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Avoiding a Brexit bonfire of workers’ rights?

Rachel Suff

With Brexit negotiations underway, the debate about the pros and cons of employment regulation is rising sharply up the agenda. Rachel Suff, Employment Relations Adviser at the CIPD, the professional body for HR and people development.

With Brexit negotiations underway, the debate about the pros and cons of employment regulation is rising sharply up the agenda. Over the past decades, EU directives have affected workers’ rights across the UK economy. So, in our departure from the EU, what should happen to the large body of employment law that derives from Brussels? Even without the UK leaving the EU, there has long been a debate about the benefit or burden of employment law in this country.

That debate is often dominated by an assumption that UK employers need to be freed from the bind of ‘red tape’, which risks masking the real impact of employment regulation in workplaces. This is why the CIPD, in partnership with law firm Lewis Silkin, surveyed more than 500 senior HR professionals and employers about their views of how employment law works in practice. The results will surprise those commentators who believe that most employers would welcome a ‘Brexit bonfire’ of workers’ rights.

The research shows that employment regulation is not regarded by employers as simply either ‘good’ or ‘bad’, with attitudes much more nuanced than is often recognised. The majority of organisations agreed that all 28 listed areas of employment law – ranging from unfair dismissal to agency workers and TUPE – are ‘necessary’, with at least three-quarters indicating that 20 of these are so. Other findings reveal a predominantly positive view of employment law among employers. Many believe it contributes positively to employee relationships, and that it improves the quality of employees’ working lives. New employment regulation is also viewed as the joint-top driver of change in employment practice and behaviour in organisations, showing the progressive impact it can have on organisations.

However, it’s not all plain sailing for employers when complying with employment protection laws. While many HR professionals think they’re necessary, many also agree that they could be re-drafted to make them easier to apply in practice.  This is especially true for whistleblowing, modern slavery, agency workers, unfair dismissal and TUPE.  Indeed, the two main barriers for employers when acting on legal changes are a lack of resources and ‘too much legislation’. The research suggests that it’s not the quantity but the efficacy of employment regulation that is key, both in terms of the quality of its drafting and how straightforward it is to implement in the workplace.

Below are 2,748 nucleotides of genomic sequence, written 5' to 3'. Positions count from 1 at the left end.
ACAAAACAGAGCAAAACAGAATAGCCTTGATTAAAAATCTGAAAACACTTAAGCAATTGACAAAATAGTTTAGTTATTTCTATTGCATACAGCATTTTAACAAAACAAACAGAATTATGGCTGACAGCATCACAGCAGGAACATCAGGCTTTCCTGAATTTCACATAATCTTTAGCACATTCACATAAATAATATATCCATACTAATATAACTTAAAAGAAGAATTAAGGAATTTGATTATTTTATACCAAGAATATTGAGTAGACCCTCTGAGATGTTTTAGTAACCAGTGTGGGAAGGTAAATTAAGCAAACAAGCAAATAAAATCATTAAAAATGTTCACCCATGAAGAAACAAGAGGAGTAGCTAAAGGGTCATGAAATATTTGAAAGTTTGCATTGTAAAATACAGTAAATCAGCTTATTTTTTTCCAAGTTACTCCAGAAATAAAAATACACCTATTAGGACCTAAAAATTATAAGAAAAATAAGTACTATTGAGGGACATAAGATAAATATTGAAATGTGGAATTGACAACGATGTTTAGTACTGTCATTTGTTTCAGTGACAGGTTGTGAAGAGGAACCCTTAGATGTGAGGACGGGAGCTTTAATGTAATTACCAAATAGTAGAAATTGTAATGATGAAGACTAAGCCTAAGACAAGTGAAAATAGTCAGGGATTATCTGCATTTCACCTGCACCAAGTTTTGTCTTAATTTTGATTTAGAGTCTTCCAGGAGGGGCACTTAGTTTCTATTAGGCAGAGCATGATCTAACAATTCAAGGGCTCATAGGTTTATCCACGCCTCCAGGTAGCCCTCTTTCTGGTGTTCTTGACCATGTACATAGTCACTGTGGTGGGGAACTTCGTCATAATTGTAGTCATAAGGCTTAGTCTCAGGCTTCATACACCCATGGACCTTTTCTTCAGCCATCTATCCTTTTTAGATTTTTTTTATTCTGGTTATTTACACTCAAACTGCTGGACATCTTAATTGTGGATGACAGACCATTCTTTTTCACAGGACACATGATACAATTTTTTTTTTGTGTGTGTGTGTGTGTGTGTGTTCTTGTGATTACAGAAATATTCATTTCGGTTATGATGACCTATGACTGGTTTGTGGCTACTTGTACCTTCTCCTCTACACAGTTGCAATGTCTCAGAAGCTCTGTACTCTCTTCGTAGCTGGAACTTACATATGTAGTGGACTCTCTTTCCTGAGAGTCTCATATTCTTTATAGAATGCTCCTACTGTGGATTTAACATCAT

Complying with employment regulation is a necessary part of operating a business. However, the focus shouldn’t be on compliance alone, but on the responsibility of HR professionals and businesses making good, ethical decisions. Many businesses espouse the value they place on their people in their company reports, but how often does the rhetoric match the reality? In today’s modern workplace there is a compelling case to approach employment regulation in a more holistic way, in a more human way, which will encourage a potentially far greater return on investment from people in terms of their well-being, engagement, commitment and loyalty.

The research findings hint at such an approach, with the majority of respondents reporting that their organisation exceeds the statutory minimum when implementing employment law. This reflects the importance with which many employers view employment protection for employees, as well as the value they place on approaching regulation in a way that goes beyond the letter of the law. If most organisations are exceeding their statutory requirements, this does not suggest a climate whereby employers perceive regulation as a burdensome bind of red tape that impedes their day-to-day operations.

In the CIPD’s view, the UK’s employment regulation framework broadly strikes the right balance by providing sufficient flexibility for employers and appropriate employment protection for workers. This doesn’t mean there’s no room for improvement in the drafting and application of some laws. Brexit should be viewed as an opportunity to enhance the quality of some aspects of EU-derived employment law, as well as consulting on reforms to improve the implementation of certain laws in practice. Both these aims can be achieved without undermining the level of protection these laws afford to people at work. We will be making this case to the Government as what we hope will be an evidence-based debate about the future role of employment regulation develops.

The CIPD/Lewis Silkin report, ‘Employment regulation in the UK: burden or benefit?’ can be found here –

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